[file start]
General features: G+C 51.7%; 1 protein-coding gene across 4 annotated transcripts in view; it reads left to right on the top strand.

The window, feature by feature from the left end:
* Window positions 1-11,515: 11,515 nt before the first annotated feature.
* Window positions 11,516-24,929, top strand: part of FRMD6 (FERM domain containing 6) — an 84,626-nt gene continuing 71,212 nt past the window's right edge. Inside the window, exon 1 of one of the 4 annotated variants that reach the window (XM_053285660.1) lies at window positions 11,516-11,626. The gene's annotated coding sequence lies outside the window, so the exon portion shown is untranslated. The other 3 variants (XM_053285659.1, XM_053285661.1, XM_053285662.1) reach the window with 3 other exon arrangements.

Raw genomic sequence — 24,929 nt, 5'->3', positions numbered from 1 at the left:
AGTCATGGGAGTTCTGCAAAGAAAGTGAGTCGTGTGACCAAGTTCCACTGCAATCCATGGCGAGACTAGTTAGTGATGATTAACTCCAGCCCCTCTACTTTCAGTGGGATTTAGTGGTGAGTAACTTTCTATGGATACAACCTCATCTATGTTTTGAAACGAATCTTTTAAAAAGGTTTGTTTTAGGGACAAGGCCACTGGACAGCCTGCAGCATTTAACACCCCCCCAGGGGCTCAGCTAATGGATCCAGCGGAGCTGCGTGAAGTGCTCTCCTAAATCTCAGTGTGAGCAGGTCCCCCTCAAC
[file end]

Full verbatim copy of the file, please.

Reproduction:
General features: G+C 51.7%; 1 protein-coding gene across 4 annotated transcripts in view; it reads left to right on the top strand.

The window, feature by feature from the left end:
* Window positions 1-11,515: 11,515 nt before the first annotated feature.
* Window positions 11,516-24,929, top strand: part of FRMD6 (FERM domain containing 6) — an 84,626-nt gene continuing 71,212 nt past the window's right edge. Inside the window, exon 1 of one of the 4 annotated variants that reach the window (XM_053285660.1) lies at window positions 11,516-11,626. The gene's annotated coding sequence lies outside the window, so the exon portion shown is untranslated. The other 3 variants (XM_053285659.1, XM_053285661.1, XM_053285662.1) reach the window with 3 other exon arrangements.

Raw genomic sequence — 24,929 nt, 5'->3', positions numbered from 1 at the left:
AGTCATGGGAGTTCTGCAAAGAAAGTGAGTCGTGTGACCAAGTTCCACTGCAATCCATGGCGAGACTAGTTAGTGATGATTAACTCCAGCCCCTCTACTTTCAGTGGGATTTAGTGGTGAGTAACTTTCTATGGATACAACCTCATCTATGTTTTGAAACGAATCTTTTAAAAAGGTTTGTTTTAGGGACAAGGCCACTGGACAGCCTGCAGCATTTAACACCCCCCCAGGGGCTCAGCTAATGGATCCAGCGGAGCTGCGTGAAGTGCTCTCCTAAATCTCAGTGTGAGCAGGTCCCCCTCAAC